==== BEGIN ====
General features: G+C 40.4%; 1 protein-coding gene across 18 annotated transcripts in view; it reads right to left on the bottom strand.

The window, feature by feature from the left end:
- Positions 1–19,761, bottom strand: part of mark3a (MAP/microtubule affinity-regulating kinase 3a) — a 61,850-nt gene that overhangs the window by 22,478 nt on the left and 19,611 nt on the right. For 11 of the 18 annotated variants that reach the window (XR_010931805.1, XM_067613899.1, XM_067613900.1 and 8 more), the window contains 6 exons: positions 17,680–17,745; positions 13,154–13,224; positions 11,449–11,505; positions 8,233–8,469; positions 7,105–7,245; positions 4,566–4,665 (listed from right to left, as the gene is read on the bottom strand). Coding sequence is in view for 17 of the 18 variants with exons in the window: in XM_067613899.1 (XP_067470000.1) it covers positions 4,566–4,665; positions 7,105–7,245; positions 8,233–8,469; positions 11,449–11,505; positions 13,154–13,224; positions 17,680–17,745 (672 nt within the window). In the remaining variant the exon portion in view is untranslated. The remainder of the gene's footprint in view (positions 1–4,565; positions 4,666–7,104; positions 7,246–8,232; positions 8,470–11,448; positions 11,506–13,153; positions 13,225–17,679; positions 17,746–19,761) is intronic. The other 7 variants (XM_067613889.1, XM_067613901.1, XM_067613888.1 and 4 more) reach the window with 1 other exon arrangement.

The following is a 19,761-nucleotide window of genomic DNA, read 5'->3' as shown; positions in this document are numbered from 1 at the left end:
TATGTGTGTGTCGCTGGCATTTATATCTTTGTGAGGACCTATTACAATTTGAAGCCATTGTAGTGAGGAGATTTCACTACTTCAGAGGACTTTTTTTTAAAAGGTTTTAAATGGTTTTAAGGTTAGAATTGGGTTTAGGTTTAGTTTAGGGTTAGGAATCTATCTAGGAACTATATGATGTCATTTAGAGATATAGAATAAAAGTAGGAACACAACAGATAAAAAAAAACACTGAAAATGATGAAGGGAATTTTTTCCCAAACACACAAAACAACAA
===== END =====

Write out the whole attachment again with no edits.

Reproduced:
General features: G+C 40.4%; 1 protein-coding gene across 18 annotated transcripts in view; it reads right to left on the bottom strand.

The window, feature by feature from the left end:
- Positions 1–19,761, bottom strand: part of mark3a (MAP/microtubule affinity-regulating kinase 3a) — a 61,850-nt gene that overhangs the window by 22,478 nt on the left and 19,611 nt on the right. For 11 of the 18 annotated variants that reach the window (XR_010931805.1, XM_067613899.1, XM_067613900.1 and 8 more), the window contains 6 exons: positions 17,680–17,745; positions 13,154–13,224; positions 11,449–11,505; positions 8,233–8,469; positions 7,105–7,245; positions 4,566–4,665 (listed from right to left, as the gene is read on the bottom strand). Coding sequence is in view for 17 of the 18 variants with exons in the window: in XM_067613899.1 (XP_067470000.1) it covers positions 4,566–4,665; positions 7,105–7,245; positions 8,233–8,469; positions 11,449–11,505; positions 13,154–13,224; positions 17,680–17,745 (672 nt within the window). In the remaining variant the exon portion in view is untranslated. The remainder of the gene's footprint in view (positions 1–4,565; positions 4,666–7,104; positions 7,246–8,232; positions 8,470–11,448; positions 11,506–13,153; positions 13,225–17,679; positions 17,746–19,761) is intronic. The other 7 variants (XM_067613889.1, XM_067613901.1, XM_067613888.1 and 4 more) reach the window with 1 other exon arrangement.

The following is a 19,761-nucleotide window of genomic DNA, read 5'->3' as shown; positions in this document are numbered from 1 at the left end:
TATGTGTGTGTCGCTGGCATTTATATCTTTGTGAGGACCTATTACAATTTGAAGCCATTGTAGTGAGGAGATTTCACTACTTCAGAGGACTTTTTTTTAAAAGGTTTTAAATGGTTTTAAGGTTAGAATTGGGTTTAGGTTTAGTTTAGGGTTAGGAATCTATCTAGGAACTATATGATGTCATTTAGAGATATAGAATAAAAGTAGGAACACAACAGATAAAAAAAAACACTGAAAATGATGAAGGGAATTTTTTCCCAAACACACAAAACAACAA